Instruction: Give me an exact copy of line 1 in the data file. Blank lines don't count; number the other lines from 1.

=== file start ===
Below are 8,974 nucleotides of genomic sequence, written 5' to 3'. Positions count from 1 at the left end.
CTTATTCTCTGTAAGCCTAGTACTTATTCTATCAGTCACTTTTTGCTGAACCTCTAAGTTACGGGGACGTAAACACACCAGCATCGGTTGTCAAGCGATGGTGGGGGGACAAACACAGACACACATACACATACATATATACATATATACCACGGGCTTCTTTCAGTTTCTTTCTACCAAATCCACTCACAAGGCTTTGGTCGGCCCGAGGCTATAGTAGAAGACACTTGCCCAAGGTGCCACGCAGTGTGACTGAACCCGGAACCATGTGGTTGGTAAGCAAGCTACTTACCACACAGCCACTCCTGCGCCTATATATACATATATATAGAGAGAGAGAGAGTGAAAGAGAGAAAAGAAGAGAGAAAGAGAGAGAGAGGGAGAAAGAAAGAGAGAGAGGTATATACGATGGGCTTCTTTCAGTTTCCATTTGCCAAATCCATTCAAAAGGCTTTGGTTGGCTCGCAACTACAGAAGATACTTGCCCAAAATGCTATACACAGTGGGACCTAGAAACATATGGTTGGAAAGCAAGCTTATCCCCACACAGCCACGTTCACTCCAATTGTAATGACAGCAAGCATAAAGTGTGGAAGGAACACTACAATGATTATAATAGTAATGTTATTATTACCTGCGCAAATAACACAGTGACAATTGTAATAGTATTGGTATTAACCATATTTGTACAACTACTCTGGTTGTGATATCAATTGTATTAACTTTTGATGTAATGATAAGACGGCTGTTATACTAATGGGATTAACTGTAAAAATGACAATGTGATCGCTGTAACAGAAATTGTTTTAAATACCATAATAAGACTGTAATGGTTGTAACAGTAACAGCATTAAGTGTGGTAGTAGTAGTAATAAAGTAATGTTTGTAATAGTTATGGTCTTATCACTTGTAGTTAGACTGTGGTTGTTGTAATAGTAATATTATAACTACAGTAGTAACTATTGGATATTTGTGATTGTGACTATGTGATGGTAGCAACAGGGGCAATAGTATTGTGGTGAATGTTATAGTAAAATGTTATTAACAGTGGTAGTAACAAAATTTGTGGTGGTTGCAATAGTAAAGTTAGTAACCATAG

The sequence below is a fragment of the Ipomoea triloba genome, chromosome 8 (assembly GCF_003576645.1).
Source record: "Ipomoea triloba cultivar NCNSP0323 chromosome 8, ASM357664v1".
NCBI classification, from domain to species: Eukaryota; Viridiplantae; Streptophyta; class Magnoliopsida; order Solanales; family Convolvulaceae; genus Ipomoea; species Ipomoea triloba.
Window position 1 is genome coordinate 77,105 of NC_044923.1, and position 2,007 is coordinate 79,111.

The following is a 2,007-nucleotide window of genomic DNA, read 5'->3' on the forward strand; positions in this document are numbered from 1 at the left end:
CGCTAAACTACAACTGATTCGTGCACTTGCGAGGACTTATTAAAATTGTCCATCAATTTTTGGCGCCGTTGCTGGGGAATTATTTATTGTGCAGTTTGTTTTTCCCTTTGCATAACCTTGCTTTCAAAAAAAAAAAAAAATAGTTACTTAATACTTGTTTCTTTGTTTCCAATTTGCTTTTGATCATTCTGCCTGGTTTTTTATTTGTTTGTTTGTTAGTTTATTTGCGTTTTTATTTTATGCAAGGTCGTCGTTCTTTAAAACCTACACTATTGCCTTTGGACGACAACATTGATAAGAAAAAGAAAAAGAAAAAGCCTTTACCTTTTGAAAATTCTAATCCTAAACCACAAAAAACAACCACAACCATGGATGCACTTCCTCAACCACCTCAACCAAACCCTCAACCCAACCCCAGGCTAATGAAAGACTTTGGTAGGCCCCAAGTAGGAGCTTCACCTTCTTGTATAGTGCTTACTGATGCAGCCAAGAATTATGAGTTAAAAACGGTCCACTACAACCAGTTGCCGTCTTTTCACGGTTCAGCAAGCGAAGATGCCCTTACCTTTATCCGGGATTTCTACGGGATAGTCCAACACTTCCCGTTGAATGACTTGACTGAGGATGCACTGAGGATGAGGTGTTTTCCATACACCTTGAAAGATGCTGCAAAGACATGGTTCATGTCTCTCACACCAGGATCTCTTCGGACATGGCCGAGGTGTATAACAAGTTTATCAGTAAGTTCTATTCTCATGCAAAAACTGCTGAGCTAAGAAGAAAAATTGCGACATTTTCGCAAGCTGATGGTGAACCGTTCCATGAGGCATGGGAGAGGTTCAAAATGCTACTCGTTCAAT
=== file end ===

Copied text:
Below are 8,974 nucleotides of genomic sequence, written 5' to 3'. Positions count from 1 at the left end.